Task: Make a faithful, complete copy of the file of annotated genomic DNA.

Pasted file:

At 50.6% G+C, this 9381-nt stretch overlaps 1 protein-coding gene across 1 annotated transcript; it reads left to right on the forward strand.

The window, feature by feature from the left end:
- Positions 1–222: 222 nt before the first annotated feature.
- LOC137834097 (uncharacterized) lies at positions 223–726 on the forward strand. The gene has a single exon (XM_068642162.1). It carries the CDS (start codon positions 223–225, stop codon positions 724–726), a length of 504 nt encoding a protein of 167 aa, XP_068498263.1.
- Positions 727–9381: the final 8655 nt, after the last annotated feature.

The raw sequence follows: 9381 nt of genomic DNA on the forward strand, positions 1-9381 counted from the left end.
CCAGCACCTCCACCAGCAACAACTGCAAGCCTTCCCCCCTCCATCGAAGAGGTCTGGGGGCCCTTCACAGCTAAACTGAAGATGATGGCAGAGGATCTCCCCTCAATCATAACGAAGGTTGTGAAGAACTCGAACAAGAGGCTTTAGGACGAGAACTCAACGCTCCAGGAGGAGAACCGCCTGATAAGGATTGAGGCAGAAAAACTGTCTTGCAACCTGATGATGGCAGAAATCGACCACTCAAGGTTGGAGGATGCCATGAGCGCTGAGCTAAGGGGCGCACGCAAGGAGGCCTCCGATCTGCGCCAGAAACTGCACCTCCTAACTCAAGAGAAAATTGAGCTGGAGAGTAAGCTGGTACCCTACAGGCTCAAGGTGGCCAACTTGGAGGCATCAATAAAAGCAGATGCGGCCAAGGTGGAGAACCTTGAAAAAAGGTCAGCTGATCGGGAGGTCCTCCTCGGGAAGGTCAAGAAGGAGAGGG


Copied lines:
At 50.6% G+C, this 9381-nt stretch overlaps 1 protein-coding gene across 1 annotated transcript; it reads left to right on the forward strand.

The window, feature by feature from the left end:
- Positions 1–222: 222 nt before the first annotated feature.
- LOC137834097 (uncharacterized) lies at positions 223–726 on the forward strand. The gene has a single exon (XM_068642162.1). It carries the CDS (start codon positions 223–225, stop codon positions 724–726), a length of 504 nt encoding a protein of 167 aa, XP_068498263.1.
- Positions 727–9381: the final 8655 nt, after the last annotated feature.

The raw sequence follows: 9381 nt of genomic DNA on the forward strand, positions 1-9381 counted from the left end.
CCAGCACCTCCACCAGCAACAACTGCAAGCCTTCCCCCCTCCATCGAAGAGGTCTGGGGGCCCTTCACAGCTAAACTGAAGATGATGGCAGAGGATCTCCCCTCAATCATAACGAAGGTTGTGAAGAACTCGAACAAGAGGCTTTAGGACGAGAACTCAACGCTCCAGGAGGAGAACCGCCTGATAAGGATTGAGGCAGAAAAACTGTCTTGCAACCTGATGATGGCAGAAATCGACCACTCAAGGTTGGAGGATGCCATGAGCGCTGAGCTAAGGGGCGCACGCAAGGAGGCCTCCGATCTGCGCCAGAAACTGCACCTCCTAACTCAAGAGAAAATTGAGCTGGAGAGTAAGCTGGTACCCTACAGGCTCAAGGTGGCCAACTTGGAGGCATCAATAAAAGCAGATGCGGCCAAGGTGGAGAACCTTGAAAAAAGGTCAGCTGATCGGGAGGTCCTCCTCGGGAAGGTCAAGAAGGAGAGGG